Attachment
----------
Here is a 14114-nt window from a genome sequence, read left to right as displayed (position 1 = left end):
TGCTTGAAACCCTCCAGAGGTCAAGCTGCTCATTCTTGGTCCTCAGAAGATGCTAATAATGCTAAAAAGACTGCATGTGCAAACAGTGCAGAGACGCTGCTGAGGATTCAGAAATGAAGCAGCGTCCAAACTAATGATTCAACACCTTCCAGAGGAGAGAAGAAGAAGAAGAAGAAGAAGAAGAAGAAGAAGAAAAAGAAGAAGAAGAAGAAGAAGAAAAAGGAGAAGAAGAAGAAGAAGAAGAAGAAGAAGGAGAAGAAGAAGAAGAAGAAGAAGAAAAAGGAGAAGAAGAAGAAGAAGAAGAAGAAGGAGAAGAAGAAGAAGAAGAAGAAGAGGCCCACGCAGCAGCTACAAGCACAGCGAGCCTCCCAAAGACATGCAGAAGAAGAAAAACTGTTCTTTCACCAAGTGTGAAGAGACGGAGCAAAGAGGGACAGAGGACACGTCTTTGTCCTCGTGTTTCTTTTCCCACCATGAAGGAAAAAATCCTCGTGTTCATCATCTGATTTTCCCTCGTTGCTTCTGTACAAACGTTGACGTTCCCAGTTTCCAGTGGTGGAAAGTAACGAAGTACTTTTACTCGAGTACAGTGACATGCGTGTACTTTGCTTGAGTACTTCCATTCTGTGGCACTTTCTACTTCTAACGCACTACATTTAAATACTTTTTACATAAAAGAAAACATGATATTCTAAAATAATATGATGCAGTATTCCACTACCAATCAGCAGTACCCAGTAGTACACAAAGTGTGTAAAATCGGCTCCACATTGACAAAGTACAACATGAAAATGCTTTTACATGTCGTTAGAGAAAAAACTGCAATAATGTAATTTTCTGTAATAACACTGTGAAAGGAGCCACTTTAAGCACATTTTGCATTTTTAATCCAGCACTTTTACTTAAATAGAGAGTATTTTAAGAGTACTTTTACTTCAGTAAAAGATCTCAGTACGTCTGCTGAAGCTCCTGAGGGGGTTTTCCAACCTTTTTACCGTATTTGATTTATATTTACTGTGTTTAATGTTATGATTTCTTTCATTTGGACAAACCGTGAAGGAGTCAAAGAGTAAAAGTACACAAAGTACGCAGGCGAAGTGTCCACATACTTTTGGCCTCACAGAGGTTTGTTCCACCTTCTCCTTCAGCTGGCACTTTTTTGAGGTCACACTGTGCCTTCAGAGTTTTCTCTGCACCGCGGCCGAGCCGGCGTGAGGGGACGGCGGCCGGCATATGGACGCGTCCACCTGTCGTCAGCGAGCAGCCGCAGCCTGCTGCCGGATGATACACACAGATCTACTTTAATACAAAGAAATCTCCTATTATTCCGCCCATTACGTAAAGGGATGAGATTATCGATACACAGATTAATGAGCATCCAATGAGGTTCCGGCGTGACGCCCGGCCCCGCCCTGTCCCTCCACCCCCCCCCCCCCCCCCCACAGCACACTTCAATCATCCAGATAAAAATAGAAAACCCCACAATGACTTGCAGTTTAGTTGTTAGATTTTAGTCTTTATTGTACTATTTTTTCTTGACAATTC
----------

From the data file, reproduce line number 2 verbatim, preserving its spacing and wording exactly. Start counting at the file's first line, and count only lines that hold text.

TGCTTGAAACCCTCCAGAGGTCAAGCTGCTCATTCTTGGTCCTCAGAAGATGCTAATAATGCTAAAAAGACTGCATGTGCAAACAGTGCAGAGACGCTGCTGAGGATTCAGAAATGAAGCAGCGTCCAAACTAATGATTCAACACCTTCCAGAGGAGAGAAGAAGAAGAAGAAGAAGAAGAAGAAGAAGAAGAAAAAGAAGAAGAAGAAGAAGAAGAAAAAGGAGAAGAAGAAGAAGAAGAAGAAGAAGAAGGAGAAGAAGAAGAAGAAGAAGAAGAAAAAGGAGAAGAAGAAGAAGAAGAAGAAGAAGGAGAAGAAGAAGAAGAAGAAGAAGAGGCCCACGCAGCAGCTACAAGCACAGCGAGCCTCCCAAAGACATGCAGAAGAAGAAAAACTGTTCTTTCACCAAGTGTGAAGAGACGGAGCAAAGAGGGACAGAGGACACGTCTTTGTCCTCGTGTTTCTTTTCCCACCATGAAGGAAAAAATCCTCGTGTTCATCATCTGATTTTCCCTCGTTGCTTCTGTACAAACGTTGACGTTCCCAGTTTCCAGTGGTGGAAAGTAACGAAGTACTTTTACTCGAGTACAGTGACATGCGTGTACTTTGCTTGAGTACTTCCATTCTGTGGCACTTTCTACTTCTAACGCACTACATTTAAATACTTTTTACATAAAAGAAAACATGATATTCTAAAATAATATGATGCAGTATTCCACTACCAATCAGCAGTACCCAGTAGTACACAAAGTGTGTAAAATCGGCTCCACATTGACAAAGTACAACATGAAAATGCTTTTACATGTCGTTAGAGAAAAAACTGCAATAATGTAATTTTCTGTAATAACACTGTGAAAGGAGCCACTTTAAGCACATTTTGCATTTTTAATCCAGCACTTTTACTTAAATAGAGAGTATTTTAAGAGTACTTTTACTTCAGTAAAAGATCTCAGTACGTCTGCTGAAGCTCCTGAGGGGGTTTTCCAACCTTTTTACCGTATTTGATTTATATTTACTGTGTTTAATGTTATGATTTCTTTCATTTGGACAAACCGTGAAGGAGTCAAAGAGTAAAAGTACACAAAGTACGCAGGCGAAGTGTCCACATACTTTTGGCCTCACAGAGGTTTGTTCCACCTTCTCCTTCAGCTGGCACTTTTTTGAGGTCACACTGTGCCTTCAGAGTTTTCTCTGCACCGCGGCCGAGCCGGCGTGAGGGGACGGCGGCCGGCATATGGACGCGTCCACCTGTCGTCAGCGAGCAGCCGCAGCCTGCTGCCGGATGATACACACAGATCTACTTTAATACAAAGAAATCTCCTATTATTCCGCCCATTACGTAAAGGGATGAGATTATCGATACACAGATTAATGAGCATCCAATGAGGTTCCGGCGTGACGCCCGGCCCCGCCCTGTCCCTCCACCCCCCCCCCCCCCCCCCACAGCACACTTCAATCATCCAGATAAAAATAGAAAACCCCACAATGACTTGCAGTTTAGTTGTTAGATTTTAGTCTTTATTGTACTATTTTTTCTTGACAATTC